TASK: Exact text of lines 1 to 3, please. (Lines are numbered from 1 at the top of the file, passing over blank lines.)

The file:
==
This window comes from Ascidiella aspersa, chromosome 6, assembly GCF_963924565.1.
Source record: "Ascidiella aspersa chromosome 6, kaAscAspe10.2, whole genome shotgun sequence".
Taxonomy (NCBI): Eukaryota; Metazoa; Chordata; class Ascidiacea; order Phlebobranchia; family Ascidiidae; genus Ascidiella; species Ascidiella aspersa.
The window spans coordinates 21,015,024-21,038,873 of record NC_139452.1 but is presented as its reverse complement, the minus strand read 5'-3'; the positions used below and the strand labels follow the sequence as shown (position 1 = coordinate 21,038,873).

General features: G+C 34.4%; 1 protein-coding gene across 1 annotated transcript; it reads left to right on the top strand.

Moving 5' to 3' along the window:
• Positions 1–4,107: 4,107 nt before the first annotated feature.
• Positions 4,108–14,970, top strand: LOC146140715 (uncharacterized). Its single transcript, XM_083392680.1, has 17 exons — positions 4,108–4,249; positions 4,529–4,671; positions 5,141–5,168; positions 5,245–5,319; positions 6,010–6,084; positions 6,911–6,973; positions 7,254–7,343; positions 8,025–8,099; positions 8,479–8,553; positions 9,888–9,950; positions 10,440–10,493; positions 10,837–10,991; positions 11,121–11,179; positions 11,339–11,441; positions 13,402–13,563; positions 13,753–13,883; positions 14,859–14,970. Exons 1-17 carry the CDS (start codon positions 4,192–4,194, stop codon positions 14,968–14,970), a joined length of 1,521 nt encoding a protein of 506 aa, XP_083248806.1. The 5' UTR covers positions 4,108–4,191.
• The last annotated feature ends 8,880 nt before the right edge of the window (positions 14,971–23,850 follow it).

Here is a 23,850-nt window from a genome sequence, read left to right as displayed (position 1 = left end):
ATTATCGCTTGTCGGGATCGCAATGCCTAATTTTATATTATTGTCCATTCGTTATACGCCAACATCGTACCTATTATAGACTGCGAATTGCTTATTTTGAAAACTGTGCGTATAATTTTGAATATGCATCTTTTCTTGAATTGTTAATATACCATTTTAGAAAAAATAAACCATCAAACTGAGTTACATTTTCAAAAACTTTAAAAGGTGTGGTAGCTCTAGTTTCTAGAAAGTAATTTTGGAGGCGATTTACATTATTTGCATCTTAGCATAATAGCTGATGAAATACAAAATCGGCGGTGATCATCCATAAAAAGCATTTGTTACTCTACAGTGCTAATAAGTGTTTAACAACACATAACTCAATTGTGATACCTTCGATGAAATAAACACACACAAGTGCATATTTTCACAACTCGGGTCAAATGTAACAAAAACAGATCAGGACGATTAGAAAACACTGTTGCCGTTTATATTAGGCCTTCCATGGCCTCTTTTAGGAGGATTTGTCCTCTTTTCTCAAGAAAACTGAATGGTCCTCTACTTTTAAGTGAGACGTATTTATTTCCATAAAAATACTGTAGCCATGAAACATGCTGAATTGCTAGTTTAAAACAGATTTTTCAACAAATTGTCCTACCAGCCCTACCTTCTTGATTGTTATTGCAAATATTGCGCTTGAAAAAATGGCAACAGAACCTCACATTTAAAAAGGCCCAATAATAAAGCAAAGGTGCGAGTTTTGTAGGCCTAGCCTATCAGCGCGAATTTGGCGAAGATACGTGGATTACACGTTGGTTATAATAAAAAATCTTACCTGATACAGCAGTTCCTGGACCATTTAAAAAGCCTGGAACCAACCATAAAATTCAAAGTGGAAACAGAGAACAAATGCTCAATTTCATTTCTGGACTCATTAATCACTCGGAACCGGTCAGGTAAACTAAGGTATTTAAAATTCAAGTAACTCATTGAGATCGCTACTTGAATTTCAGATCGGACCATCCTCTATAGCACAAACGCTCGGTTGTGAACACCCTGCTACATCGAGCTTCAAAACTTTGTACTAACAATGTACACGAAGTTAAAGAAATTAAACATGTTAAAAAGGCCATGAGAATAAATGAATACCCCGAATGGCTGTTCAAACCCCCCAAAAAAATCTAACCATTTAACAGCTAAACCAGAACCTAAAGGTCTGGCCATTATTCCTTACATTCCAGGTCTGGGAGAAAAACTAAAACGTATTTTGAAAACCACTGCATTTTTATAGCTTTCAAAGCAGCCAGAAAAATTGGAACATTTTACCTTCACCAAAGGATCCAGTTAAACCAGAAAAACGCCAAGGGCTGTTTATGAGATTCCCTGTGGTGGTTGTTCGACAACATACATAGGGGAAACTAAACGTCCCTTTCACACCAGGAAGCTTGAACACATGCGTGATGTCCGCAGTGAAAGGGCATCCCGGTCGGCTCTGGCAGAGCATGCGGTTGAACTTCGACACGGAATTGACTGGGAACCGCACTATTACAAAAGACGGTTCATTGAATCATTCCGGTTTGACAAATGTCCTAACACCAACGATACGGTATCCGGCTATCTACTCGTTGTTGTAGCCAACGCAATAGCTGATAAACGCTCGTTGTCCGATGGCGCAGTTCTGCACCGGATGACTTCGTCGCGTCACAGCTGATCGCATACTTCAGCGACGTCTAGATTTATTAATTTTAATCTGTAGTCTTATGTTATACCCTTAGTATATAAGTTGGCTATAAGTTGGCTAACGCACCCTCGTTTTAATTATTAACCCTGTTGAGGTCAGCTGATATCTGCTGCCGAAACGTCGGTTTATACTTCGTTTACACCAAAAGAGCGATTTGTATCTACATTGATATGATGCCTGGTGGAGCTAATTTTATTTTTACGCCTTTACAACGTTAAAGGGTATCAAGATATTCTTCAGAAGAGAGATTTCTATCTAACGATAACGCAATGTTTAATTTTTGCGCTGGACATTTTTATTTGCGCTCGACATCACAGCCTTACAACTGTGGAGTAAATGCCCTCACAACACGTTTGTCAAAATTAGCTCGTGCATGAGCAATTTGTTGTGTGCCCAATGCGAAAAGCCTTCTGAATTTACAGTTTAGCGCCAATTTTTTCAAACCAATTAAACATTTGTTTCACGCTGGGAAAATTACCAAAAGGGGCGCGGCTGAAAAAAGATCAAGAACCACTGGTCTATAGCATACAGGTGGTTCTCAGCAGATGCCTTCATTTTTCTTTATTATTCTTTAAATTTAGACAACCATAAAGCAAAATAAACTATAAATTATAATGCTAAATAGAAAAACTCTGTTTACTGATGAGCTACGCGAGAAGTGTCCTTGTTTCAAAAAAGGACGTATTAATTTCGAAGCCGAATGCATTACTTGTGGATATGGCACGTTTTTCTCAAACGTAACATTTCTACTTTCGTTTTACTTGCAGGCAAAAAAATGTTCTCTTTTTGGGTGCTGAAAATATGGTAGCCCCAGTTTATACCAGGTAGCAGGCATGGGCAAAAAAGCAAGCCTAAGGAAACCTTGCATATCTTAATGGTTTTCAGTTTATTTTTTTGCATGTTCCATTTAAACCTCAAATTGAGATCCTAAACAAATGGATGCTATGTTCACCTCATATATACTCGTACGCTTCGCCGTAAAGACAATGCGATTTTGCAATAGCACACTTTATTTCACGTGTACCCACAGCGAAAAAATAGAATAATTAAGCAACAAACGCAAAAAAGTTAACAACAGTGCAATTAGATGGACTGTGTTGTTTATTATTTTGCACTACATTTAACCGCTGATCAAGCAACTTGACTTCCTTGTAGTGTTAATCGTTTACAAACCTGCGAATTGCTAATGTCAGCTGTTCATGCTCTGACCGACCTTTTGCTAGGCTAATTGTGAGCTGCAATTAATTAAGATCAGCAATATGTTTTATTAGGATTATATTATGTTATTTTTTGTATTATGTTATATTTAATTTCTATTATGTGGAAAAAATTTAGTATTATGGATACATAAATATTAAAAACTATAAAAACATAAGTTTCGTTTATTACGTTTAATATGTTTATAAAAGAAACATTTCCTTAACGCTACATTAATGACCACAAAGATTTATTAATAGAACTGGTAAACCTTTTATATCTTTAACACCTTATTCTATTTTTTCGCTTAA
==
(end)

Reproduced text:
This window comes from Ascidiella aspersa, chromosome 6, assembly GCF_963924565.1.
Source record: "Ascidiella aspersa chromosome 6, kaAscAspe10.2, whole genome shotgun sequence".
Taxonomy (NCBI): Eukaryota; Metazoa; Chordata; class Ascidiacea; order Phlebobranchia; family Ascidiidae; genus Ascidiella; species Ascidiella aspersa.